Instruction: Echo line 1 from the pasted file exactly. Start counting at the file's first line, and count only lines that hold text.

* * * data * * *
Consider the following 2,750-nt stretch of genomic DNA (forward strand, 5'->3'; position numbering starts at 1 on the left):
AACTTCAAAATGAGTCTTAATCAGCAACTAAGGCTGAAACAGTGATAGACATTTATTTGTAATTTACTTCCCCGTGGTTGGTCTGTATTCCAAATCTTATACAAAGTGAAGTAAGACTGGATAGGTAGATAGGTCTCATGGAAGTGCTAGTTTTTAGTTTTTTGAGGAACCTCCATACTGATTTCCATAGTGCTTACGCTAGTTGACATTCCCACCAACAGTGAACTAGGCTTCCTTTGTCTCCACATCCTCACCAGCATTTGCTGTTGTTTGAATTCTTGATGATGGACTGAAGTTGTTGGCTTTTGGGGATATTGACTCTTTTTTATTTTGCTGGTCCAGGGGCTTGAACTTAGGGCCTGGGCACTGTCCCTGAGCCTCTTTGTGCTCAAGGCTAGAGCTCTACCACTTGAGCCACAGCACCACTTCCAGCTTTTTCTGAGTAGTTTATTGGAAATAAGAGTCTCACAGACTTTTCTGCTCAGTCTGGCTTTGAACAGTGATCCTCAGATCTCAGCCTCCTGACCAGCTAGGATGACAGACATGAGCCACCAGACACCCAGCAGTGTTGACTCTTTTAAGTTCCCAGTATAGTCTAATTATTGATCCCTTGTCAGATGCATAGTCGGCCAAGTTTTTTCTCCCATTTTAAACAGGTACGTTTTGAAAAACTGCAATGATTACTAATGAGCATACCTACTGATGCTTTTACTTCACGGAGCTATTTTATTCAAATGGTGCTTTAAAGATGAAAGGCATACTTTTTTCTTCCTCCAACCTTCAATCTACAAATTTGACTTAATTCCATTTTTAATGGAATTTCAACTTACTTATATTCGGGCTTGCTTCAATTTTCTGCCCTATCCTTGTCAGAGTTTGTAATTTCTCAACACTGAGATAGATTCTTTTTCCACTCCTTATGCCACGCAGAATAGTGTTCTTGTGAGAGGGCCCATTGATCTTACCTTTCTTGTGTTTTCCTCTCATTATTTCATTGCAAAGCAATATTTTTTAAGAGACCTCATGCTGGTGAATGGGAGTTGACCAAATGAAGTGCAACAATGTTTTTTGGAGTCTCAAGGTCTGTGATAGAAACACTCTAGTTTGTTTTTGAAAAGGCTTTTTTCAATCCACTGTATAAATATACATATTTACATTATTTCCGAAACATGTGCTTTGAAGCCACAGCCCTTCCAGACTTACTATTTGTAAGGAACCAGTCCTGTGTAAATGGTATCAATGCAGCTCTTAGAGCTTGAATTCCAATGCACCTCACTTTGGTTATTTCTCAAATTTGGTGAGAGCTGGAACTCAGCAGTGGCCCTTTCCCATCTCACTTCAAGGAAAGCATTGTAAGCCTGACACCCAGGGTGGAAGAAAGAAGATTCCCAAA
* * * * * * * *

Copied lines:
Consider the following 2,750-nt stretch of genomic DNA (forward strand, 5'->3'; position numbering starts at 1 on the left):